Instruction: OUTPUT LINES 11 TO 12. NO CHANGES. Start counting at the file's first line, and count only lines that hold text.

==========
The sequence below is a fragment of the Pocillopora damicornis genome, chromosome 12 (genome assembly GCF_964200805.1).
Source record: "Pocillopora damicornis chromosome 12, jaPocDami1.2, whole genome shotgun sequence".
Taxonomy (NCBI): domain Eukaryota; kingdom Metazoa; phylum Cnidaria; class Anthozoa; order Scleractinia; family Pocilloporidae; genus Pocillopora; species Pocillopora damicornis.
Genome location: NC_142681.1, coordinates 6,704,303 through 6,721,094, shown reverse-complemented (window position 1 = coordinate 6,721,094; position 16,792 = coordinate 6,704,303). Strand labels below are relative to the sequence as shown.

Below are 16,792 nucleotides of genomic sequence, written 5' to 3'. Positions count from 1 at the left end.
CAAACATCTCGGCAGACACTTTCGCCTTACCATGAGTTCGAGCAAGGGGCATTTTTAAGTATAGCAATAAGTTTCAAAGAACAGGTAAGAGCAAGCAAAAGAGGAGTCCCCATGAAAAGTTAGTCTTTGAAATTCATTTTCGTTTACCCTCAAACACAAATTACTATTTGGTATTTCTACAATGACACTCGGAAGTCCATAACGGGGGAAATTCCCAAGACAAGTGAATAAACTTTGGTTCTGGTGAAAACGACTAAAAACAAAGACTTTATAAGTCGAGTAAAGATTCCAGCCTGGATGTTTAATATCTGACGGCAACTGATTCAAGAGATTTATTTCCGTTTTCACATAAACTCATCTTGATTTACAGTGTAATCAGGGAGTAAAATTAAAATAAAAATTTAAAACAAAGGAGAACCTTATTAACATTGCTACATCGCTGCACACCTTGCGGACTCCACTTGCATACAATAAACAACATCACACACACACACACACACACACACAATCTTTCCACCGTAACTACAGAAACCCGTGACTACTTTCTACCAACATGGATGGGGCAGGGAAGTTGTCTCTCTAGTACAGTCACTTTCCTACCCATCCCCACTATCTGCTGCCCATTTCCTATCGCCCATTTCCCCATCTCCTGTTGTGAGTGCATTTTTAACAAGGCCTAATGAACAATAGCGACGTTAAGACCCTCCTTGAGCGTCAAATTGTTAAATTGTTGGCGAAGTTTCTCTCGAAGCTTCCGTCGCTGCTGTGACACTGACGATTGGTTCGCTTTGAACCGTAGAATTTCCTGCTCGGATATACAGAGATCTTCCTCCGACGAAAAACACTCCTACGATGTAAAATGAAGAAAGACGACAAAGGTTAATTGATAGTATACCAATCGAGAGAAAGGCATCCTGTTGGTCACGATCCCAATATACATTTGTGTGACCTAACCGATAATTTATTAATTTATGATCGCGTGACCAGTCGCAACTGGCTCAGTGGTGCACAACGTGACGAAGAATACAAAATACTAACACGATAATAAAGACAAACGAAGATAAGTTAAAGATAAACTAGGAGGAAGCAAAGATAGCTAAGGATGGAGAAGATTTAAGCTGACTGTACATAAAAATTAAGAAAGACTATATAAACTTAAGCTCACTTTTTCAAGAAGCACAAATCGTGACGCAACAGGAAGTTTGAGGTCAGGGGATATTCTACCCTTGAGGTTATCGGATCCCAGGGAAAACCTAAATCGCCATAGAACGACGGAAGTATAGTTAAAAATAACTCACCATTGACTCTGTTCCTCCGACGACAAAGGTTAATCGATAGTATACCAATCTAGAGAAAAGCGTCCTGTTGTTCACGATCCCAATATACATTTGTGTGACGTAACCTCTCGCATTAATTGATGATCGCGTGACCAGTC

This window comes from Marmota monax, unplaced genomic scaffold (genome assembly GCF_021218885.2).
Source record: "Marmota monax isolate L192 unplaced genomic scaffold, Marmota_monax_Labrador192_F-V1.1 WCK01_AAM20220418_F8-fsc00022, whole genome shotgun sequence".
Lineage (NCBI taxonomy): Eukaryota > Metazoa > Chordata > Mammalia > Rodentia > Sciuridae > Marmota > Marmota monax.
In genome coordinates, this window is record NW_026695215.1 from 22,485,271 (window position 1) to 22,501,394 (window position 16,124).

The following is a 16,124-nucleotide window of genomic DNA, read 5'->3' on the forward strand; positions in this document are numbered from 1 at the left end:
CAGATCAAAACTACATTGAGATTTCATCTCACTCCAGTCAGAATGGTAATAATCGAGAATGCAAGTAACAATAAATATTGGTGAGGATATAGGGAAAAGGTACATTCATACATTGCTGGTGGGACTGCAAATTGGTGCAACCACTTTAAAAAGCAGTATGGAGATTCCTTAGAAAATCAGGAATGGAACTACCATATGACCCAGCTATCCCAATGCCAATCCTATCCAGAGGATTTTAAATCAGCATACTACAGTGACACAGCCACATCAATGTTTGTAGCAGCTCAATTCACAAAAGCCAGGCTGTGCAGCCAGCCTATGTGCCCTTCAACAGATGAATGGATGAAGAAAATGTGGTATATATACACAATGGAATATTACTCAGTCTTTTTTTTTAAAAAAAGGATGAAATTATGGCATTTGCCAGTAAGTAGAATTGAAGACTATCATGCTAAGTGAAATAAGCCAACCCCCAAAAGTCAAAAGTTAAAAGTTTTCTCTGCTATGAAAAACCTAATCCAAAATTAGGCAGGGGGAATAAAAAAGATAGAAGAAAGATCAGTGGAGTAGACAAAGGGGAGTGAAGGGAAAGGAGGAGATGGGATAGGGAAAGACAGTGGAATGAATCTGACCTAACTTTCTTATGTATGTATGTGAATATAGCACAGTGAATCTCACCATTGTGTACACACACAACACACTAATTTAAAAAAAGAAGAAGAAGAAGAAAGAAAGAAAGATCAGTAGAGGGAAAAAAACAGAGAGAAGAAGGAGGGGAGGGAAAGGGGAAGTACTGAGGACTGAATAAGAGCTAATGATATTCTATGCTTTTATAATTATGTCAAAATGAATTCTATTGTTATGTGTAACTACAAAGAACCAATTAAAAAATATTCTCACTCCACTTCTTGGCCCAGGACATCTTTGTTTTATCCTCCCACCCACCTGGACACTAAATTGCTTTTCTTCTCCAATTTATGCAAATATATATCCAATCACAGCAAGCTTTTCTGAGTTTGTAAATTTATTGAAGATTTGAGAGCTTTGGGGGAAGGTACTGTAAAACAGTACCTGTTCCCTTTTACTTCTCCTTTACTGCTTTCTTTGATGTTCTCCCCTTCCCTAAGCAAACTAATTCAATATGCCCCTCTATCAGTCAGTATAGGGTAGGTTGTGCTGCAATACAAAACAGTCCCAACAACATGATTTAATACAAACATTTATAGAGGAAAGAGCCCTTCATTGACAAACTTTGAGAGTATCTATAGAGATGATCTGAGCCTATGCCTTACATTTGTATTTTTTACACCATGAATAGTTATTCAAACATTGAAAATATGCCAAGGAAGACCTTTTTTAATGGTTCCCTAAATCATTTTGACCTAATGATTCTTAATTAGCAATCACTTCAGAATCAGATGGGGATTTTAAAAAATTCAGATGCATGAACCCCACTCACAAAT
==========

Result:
The following is a 16,124-nucleotide window of genomic DNA, read 5'->3' on the forward strand; positions in this document are numbered from 1 at the left end:
CAGATCAAAACTACATTGAGATTTCATCTCACTCCAGTCAGAATGGTAATAATCGAGAATGCAAGTAACAATAAATATTGGTGAGGATATAGGGAAAAGGTACATTCATACATTGCTGGTGGGACTGCAAATTGGTGCAACCACTTTAAAAAGCAGTATGGAGATTCCTTAGAAAATCAGGAATGGAACTACCATATGACCCAGCTATCCCAATGCCAATCCTATCCAGAGGATTTTAAATCAGCATACTACAGTGACACAGCCACATCAATGTTTGTAGCAGCTCAATTCACAAAAGCCAGGCTGTGCAGCCAGCCTATGTGCCCTTCAACAGATGAATGGATGAAGAAAATGTGGTATATATACACAATGGAATATTACTCAGTCTTTTTTTTTAAAAAAAGGATGAAATTATGGCATTTGCCAGTAAGTAGAATTGAAGACTATCATGCTAAGTGAAATAAGCCAACCCCCAAAAGTCAAAAGTTAAAAGTTTTCTCTGCTATGAAAAACCTAATCCAAAATTAGGCAGGGGGAATAAAAAAGATAGAAGAAAGATCAGTGGAGTAGACAAAGGGGAGTGAAGGGAAAGGAGGAGATGGGATAGGGAAAGACAGTGGAATGAATCTGACCTAACTTTCTTATGTATGTATGTGAATATAGCACAGTGAATCTCACCATTGTGTACACACACAACACACTAATTTAAAAAAAGAAGAAGAAGAAGAAAGAAAGAAAGATCAGTAGAGGGAAAAAAACAGAGAGAAGAAGGAGGGGAGGGAAAGGGGAAGTACTGAGGACTGAATAAGAGCTAATGATATTCTATGCTTTTATAATTATGTCAAAATGAATTCTATTGTTATGTGTAACTACAAAGAACCAATTAAAAAATATTCTCACTCCACTTCTTGGCCCAGGACATCTTTGTTTTATCCTCCCACCCACCTGGACACTAAATTGCTTTTCTTCTCCAATTTATGCAAATATATATCCAATCACAGCAAGCTTTTCTGAGTTTGTAAATTTATTGAAGATTTGAGAGCTTTGGGGGAAGGTACTGTAAAACAGTACCTGTTCCCTTTTACTTCTCCTTTACTGCTTTCTTTGATGTTCTCCCCTTCCCTAAGCAAACTAATTCAATATGCCCCTCTATCAGTCAGTATAGGGTAGGTTGTGCTGCAATACAAAACAGTCCCAACAACATGATTTAATACAAACATTTATAGAGGAAAGAGCCCTTCATTGACAAACTTTGAGAGTATCTATAGAGATGATCTGAGCCTATGCCTTACATTTGTATTTTTTACACCATGAATAGTTATTCAAACATTGAAAATATGCCAAGGAAGACCTTTTTTAATGGTTCCCTAAATCATTTTGACCTAATGATTCTTAATTAGCAATCACTTCAGAATCAGATGGGGATTTTAAAAAATTCAGATGCATGAACCCCACTCACAAAT